Is it just my imagination or is Qantas not handing out those business class PJs as frequently as they used to? Anyway I think they're great, keep your 'flying clothes' fresh and unwrinkled on long hauls.

2 on 13/12/11 by Dave

Compression tights would enable the wearer to recover from the effects of air travel much faster.  There are many brands on the market, and these are used by athletes and lay people alike. Some people swear by them, and even if you were to wear them for the placebo effect, if they make your flight recovery that much faster, then you'll be able to enjoy your destination more, sooner.

1 on 13/12/11 by David

Hey Dave - just to be clear, you're talking about compression socks, right? Or actual 'tights' covering your entire legs and more?

1 on 13/12/11 by Dave

Compression socks are to assist DVT sufferers; I was referring to 'tights" covering the entire legs and more. And to the Very Hairy Man; it won't work for you. The body undergoes a fair amount of stress in the pressurised cabins, and when the plane lands, it is usually back to normal atmospheric pressures, but your body does not adjust as readily or quickily eg. swelling of the feet; the compression garments assists in minimising the swelling to the areas of the body covered. In short, your body swells less, so it recovers faster. It won't be for everybody, since bodies come in all shapes and sizes. But for those who are able to wear these, you can give them a try!

2 on 13/12/11 by am

And I was thinking of socks - sorry! We've always just refered to them as stockings in my family for some reason...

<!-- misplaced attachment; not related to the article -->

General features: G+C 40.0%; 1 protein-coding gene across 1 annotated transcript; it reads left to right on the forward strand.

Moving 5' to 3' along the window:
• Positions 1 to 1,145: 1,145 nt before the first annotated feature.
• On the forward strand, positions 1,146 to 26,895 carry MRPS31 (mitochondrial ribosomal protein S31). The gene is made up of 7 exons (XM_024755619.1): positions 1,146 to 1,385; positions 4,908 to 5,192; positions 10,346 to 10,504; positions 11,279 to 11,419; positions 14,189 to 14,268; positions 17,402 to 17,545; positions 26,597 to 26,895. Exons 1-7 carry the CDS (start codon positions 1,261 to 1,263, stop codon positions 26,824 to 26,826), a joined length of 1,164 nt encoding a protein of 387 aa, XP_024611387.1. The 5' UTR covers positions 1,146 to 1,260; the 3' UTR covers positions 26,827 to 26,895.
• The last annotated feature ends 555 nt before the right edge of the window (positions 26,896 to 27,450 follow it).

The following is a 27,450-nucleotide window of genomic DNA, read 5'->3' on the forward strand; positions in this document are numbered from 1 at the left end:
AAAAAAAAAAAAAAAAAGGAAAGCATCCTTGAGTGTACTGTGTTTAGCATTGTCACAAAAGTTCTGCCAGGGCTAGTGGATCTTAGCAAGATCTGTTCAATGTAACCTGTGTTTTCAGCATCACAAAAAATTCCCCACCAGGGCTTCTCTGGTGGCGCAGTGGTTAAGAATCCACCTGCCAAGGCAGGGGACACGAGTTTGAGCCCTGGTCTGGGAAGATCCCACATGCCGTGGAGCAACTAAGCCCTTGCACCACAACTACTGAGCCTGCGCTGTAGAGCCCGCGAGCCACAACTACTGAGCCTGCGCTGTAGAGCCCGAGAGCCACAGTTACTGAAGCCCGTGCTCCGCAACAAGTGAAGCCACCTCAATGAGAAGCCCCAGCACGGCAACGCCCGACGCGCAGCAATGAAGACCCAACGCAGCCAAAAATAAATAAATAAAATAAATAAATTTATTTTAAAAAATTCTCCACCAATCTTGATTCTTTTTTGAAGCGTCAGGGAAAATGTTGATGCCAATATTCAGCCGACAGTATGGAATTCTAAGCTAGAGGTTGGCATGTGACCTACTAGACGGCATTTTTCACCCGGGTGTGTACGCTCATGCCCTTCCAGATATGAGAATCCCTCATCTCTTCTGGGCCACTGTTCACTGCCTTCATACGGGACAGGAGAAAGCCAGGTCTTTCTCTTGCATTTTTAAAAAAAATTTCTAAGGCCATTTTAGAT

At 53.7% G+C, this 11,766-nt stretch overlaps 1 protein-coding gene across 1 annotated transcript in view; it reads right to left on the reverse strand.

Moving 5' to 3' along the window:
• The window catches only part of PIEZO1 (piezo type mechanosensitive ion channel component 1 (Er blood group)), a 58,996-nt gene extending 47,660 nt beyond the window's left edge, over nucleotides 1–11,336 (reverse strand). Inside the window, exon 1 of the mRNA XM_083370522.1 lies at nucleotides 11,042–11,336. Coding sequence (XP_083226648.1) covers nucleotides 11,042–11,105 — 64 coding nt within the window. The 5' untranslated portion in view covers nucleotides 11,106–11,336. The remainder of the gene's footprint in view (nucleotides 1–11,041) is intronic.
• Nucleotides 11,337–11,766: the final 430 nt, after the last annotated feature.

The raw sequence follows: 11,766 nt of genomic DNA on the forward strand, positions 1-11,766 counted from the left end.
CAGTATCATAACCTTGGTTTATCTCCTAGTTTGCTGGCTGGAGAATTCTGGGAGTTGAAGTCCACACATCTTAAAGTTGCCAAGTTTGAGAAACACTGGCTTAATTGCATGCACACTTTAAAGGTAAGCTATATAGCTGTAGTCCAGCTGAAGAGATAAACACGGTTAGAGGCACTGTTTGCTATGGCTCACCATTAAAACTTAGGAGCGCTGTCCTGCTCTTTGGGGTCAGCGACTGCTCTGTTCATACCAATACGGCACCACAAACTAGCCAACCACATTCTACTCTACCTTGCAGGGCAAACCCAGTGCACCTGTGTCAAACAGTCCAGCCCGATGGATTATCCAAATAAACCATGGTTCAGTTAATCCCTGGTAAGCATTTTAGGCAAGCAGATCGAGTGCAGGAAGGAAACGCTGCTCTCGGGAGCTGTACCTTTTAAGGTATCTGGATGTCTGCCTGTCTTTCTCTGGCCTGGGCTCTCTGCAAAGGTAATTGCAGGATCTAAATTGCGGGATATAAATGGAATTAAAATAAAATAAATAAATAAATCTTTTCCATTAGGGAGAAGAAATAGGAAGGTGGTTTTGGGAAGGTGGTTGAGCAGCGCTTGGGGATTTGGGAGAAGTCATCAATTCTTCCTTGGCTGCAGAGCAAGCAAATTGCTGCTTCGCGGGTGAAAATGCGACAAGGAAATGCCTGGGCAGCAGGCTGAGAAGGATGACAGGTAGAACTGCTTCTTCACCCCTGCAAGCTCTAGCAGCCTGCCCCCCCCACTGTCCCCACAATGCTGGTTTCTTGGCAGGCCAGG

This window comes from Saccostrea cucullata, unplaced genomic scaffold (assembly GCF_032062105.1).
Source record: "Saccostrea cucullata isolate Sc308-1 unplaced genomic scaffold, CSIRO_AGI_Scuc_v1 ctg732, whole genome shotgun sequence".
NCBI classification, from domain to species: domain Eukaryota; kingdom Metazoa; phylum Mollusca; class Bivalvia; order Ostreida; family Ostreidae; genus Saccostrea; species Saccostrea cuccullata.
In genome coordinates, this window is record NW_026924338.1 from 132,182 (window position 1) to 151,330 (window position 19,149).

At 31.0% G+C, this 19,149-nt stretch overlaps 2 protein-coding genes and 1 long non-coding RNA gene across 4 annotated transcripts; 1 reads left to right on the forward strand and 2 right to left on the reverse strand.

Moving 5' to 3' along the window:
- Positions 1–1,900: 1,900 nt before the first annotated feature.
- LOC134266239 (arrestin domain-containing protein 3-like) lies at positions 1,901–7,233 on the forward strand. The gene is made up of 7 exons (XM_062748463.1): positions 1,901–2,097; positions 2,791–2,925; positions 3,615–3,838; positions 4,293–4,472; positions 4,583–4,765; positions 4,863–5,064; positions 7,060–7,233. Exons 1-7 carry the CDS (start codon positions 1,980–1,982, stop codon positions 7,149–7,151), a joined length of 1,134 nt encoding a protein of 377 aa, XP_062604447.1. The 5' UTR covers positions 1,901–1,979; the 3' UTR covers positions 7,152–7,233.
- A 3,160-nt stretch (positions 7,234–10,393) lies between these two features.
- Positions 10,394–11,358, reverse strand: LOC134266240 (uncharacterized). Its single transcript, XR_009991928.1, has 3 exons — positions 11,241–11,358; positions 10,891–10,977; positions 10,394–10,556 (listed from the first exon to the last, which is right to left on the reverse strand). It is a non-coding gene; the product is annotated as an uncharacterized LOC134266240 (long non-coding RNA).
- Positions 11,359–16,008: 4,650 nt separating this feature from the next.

2 on 13/12/11 by John

As An Very Hairy Man (apologies to Monty Python), I feel bound to offer the advice to other Hairy Mans: compression stockings are really not the answer to you, unless you enjoy shaving your legs. Tried several brands, and a big no from me!

3 on 13/12/11 by am

Best tip I can give is to wear something that you could potentially wear to the office if you have to - being stranded without luggage and faced with the prospect of meeting your new boss for the first time with nothing but a pair of jeans, a tee and a casual jacket is not fun. Needless to say I now travel with a change of clothes and a tie in my hand luggage.

And I second using compression stockings. In my experience they genuinely help, but definitely put them on before you get to the plane while you still have the space to thrash about as you pull them up your legs.

1 on 13/12/11 by David

That's a great tip for anybody with checked luggage, AM. I recall a few years back, a colleague's luggage was delayed and she was caught out with zip to wear to business meetings the next morning (the airline ended up having to shell out for her to buy a new outfit plus assorted toiletries etc, which sounds nice but you can do without the stress!).

Must get a bunch of some compression socks in before my next trip and try them out, do a little comparison!

2 on 13/12/11 by Dave

Excellent tip AM! Better to be prepared if it is important and a priority for you!